A biomaterial can be described as a material used in a biomedical device intended to interact with biological systems. The selection of an appropriate biomaterial is critical to the performance of an implant. For a hip replacement, properties such as good strength, excellent corrosion resistance, fatigue resistance and biocompatibility are required to ensure the hip replacement does not fail in service. In this module, you will learn about the various polymer, metal and ceramic based materials used as biomaterials, and discover why these materials have been accepted into clinical practice. A series of case studies will be used as examples to show how past failures have led to the materials that are used today, in particular, focussing on hip and knee replacements.
Aims and Objectives
The aims of this module are to introduce the materials used in biomedical applications, in particular those used in joint replacement of the lower limb, and to gain an appreciation of material selection issues of these materials based on a knowledge of structure/property relationships.
Knowledge and Understanding
Having successfully completed this module, you will be able to demonstrate knowledge and understanding of:
- Material properties of metallic, polymer based and ceramic materials used in implants
- Biocompatibility and corrosion issues of these materials
- Techniques used to assess the performance of these materials both individually and as part of a joint replacement
Disciplinary Specific Learning Outcomes
Having successfully completed this module you will be able to:
- Apply material property analysis techniques to orthopaedic biomaterials selection
- Evaluate the strengths and weaknesses of prospective joint replacement materials
- Make informed decisions as to the best method to assess the suitability of a material for a specific application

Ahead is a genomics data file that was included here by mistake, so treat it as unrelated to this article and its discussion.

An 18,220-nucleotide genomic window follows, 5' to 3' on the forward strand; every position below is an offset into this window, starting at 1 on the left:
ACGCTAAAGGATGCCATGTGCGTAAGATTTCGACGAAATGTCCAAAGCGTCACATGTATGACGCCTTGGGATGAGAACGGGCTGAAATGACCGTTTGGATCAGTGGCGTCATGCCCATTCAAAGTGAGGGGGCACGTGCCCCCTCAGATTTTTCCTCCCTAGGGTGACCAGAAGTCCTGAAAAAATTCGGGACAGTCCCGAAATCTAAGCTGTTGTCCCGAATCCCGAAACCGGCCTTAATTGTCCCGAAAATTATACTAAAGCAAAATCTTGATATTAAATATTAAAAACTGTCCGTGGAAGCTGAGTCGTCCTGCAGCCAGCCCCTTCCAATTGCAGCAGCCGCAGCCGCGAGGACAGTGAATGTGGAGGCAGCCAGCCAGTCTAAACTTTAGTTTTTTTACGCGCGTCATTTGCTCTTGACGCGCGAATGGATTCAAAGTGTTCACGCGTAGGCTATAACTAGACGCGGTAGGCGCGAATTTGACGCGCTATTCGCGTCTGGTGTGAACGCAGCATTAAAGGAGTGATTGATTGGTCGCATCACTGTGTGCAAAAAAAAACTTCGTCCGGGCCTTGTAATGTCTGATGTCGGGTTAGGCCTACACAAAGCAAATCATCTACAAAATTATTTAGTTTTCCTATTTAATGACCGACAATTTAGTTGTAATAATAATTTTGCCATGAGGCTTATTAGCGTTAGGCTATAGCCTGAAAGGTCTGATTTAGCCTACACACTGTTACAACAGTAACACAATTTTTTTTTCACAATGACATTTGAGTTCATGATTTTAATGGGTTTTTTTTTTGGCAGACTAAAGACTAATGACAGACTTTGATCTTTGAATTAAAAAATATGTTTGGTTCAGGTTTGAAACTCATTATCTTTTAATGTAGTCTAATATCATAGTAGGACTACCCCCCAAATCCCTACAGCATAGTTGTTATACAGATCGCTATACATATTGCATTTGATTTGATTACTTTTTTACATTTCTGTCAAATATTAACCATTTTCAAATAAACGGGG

- Solve problems by linking appropriate analytical approaches to engineering problems
- Prepare brief technical reports on clinically relevant problems
Arthroplasty surgery: • Anatomy of the hip and knee before and after implantation. • Conditions necessitating implant surgery. • The functions of the prosthesis. Biomaterials - structure property relationships: • Metallics .• Ceramics. • Polymers. • Polymer based composites. The Bioenvironment: • Bioenvironment effects. • Implant interactions. Corrosion of biomaterials: • Degradation of the material and its effects - - Biological effects. - Chemical effects. - Mechanical effects. Biocompatibility of materials used in hip and knee arthroplasty: • Concepts of biocompatibility - - Mechanical biocompatibility. - Chemical biocompatibility. - Biocompatibility testing/cell culture. - Genocompatibility. Biomaterials selection and performance: • Orthopaedic materials. • Other applications. Performance prediction of the total joint replacement: • Mechanical testing. • Passive monitoring. • Clinical studies. Revision and past papers. Demonstration. Note guest seminars from external speakers form part of the above lectures.
Learning and Teaching
Teaching and learning methods
Teaching methods include • Provision of skeleton lecture notes. • Handouts. • Case studies. • Practical demonstrations. • Industrial talks. Learning activities include • Directed reading and web based resource searches. • Written coursework based on research into clinical experience (e.g. cases of implant failure). • Learning outcomes include. • Understanding of engineering principles and the ability to apply them to conduct the materials selection process. • Ability to apply and integrate knowledge and understanding of engineering materials to support the study of biomedical engineering. • A comprehensive knowledge and understanding of biomedical materials, in particular orthopaedic biomaterials, and an appreciation of their limitations. • The ability to extract data pertinent to an unfamiliar problem, and apply to the problem of materials selection in new devices. • An awareness of developing technologies related to biomaterials. • A thorough understanding of current practice and its limitations through case study evaluation and some appreciation of likely new developments in the biomaterials field.
|Completion of assessment task||20|
|Preparation for scheduled sessions||66|
|Wider reading or practice||8|
|Total study time||150|
Resources & Reading list
JB Park. Biomaterials: An Introduction.
|Exam (90 minutes)||75%|
|Exam (90 minutes)||100%|
Repeat type: Internal & External